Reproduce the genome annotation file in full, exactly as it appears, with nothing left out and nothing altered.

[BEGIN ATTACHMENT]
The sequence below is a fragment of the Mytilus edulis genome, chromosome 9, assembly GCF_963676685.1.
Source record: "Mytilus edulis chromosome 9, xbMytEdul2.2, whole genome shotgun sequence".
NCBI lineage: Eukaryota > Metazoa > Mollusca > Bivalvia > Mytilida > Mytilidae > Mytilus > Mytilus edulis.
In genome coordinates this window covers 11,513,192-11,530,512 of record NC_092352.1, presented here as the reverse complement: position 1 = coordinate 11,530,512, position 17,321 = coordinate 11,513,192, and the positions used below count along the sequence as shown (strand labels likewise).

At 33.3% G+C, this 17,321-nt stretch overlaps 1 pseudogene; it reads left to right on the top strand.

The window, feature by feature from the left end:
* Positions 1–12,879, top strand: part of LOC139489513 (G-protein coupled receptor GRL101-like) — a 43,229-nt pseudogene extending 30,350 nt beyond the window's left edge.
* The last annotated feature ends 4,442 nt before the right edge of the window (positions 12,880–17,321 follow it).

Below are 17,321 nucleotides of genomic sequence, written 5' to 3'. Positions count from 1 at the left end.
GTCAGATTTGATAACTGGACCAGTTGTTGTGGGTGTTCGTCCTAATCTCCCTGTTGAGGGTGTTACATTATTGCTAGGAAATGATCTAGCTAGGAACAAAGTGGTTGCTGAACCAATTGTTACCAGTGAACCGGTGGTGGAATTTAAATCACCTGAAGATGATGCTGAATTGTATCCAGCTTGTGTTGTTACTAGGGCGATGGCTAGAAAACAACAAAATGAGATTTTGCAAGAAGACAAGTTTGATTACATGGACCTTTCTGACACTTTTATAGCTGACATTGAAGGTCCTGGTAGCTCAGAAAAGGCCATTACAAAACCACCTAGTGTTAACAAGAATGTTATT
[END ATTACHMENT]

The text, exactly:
The sequence below is a fragment of the Mytilus edulis genome, chromosome 9, assembly GCF_963676685.1.
Source record: "Mytilus edulis chromosome 9, xbMytEdul2.2, whole genome shotgun sequence".
NCBI lineage: Eukaryota > Metazoa > Mollusca > Bivalvia > Mytilida > Mytilidae > Mytilus > Mytilus edulis.
In genome coordinates this window covers 11,513,192-11,530,512 of record NC_092352.1, presented here as the reverse complement: position 1 = coordinate 11,530,512, position 17,321 = coordinate 11,513,192, and the positions used below count along the sequence as shown (strand labels likewise).

At 33.3% G+C, this 17,321-nt stretch overlaps 1 pseudogene; it reads left to right on the top strand.

The window, feature by feature from the left end:
* Positions 1–12,879, top strand: part of LOC139489513 (G-protein coupled receptor GRL101-like) — a 43,229-nt pseudogene extending 30,350 nt beyond the window's left edge.
* The last annotated feature ends 4,442 nt before the right edge of the window (positions 12,880–17,321 follow it).

Below are 17,321 nucleotides of genomic sequence, written 5' to 3'. Positions count from 1 at the left end.
GTCAGATTTGATAACTGGACCAGTTGTTGTGGGTGTTCGTCCTAATCTCCCTGTTGAGGGTGTTACATTATTGCTAGGAAATGATCTAGCTAGGAACAAAGTGGTTGCTGAACCAATTGTTACCAGTGAACCGGTGGTGGAATTTAAATCACCTGAAGATGATGCTGAATTGTATCCAGCTTGTGTTGTTACTAGGGCGATGGCTAGAAAACAACAAAATGAGATTTTGCAAGAAGACAAGTTTGATTACATGGACCTTTCTGACACTTTTATAGCTGACATTGAAGGTCCTGGTAGCTCAGAAAAGGCCATTACAAAACCACCTAGTGTTAACAAGAATGTTATT